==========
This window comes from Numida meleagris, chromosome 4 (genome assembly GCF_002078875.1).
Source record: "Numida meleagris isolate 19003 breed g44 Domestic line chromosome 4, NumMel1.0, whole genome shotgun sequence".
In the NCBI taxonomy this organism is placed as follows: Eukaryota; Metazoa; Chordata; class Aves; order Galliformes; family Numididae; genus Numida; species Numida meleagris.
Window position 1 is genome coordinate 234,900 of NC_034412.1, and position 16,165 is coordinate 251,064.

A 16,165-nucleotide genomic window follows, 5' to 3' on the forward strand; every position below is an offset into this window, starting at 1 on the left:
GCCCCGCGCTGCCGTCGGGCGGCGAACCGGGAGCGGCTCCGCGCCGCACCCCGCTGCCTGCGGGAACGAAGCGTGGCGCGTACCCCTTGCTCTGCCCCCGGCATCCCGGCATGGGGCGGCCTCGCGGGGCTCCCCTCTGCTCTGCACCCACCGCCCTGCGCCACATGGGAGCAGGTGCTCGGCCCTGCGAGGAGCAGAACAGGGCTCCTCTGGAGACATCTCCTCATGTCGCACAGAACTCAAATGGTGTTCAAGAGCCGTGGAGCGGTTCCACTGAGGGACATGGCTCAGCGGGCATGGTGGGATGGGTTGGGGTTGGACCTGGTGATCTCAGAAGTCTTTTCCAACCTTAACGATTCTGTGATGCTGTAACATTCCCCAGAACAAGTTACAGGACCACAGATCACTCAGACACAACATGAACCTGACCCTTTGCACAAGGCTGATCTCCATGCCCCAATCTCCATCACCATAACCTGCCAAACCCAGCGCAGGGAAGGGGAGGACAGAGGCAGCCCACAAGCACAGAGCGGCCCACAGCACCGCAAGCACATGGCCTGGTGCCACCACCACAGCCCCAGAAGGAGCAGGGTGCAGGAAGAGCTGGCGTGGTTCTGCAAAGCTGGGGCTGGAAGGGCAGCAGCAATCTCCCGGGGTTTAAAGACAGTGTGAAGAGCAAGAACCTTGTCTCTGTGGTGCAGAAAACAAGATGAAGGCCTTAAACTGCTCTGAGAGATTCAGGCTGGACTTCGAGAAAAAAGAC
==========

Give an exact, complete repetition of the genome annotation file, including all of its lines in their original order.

This window comes from Numida meleagris, chromosome 4 (genome assembly GCF_002078875.1).
Source record: "Numida meleagris isolate 19003 breed g44 Domestic line chromosome 4, NumMel1.0, whole genome shotgun sequence".
In the NCBI taxonomy this organism is placed as follows: Eukaryota; Metazoa; Chordata; class Aves; order Galliformes; family Numididae; genus Numida; species Numida meleagris.
Window position 1 is genome coordinate 234,900 of NC_034412.1, and position 16,165 is coordinate 251,064.

A 16,165-nucleotide genomic window follows, 5' to 3' on the forward strand; every position below is an offset into this window, starting at 1 on the left:
GCCCCGCGCTGCCGTCGGGCGGCGAACCGGGAGCGGCTCCGCGCCGCACCCCGCTGCCTGCGGGAACGAAGCGTGGCGCGTACCCCTTGCTCTGCCCCCGGCATCCCGGCATGGGGCGGCCTCGCGGGGCTCCCCTCTGCTCTGCACCCACCGCCCTGCGCCACATGGGAGCAGGTGCTCGGCCCTGCGAGGAGCAGAACAGGGCTCCTCTGGAGACATCTCCTCATGTCGCACAGAACTCAAATGGTGTTCAAGAGCCGTGGAGCGGTTCCACTGAGGGACATGGCTCAGCGGGCATGGTGGGATGGGTTGGGGTTGGACCTGGTGATCTCAGAAGTCTTTTCCAACCTTAACGATTCTGTGATGCTGTAACATTCCCCAGAACAAGTTACAGGACCACAGATCACTCAGACACAACATGAACCTGACCCTTTGCACAAGGCTGATCTCCATGCCCCAATCTCCATCACCATAACCTGCCAAACCCAGCGCAGGGAAGGGGAGGACAGAGGCAGCCCACAAGCACAGAGCGGCCCACAGCACCGCAAGCACATGGCCTGGTGCCACCACCACAGCCCCAGAAGGAGCAGGGTGCAGGAAGAGCTGGCGTGGTTCTGCAAAGCTGGGGCTGGAAGGGCAGCAGCAATCTCCCGGGGTTTAAAGACAGTGTGAAGAGCAAGAACCTTGTCTCTGTGGTGCAGAAAACAAGATGAAGGCCTTAAACTGCTCTGAGAGATTCAGGCTGGACTTCGAGAAAAAAGAC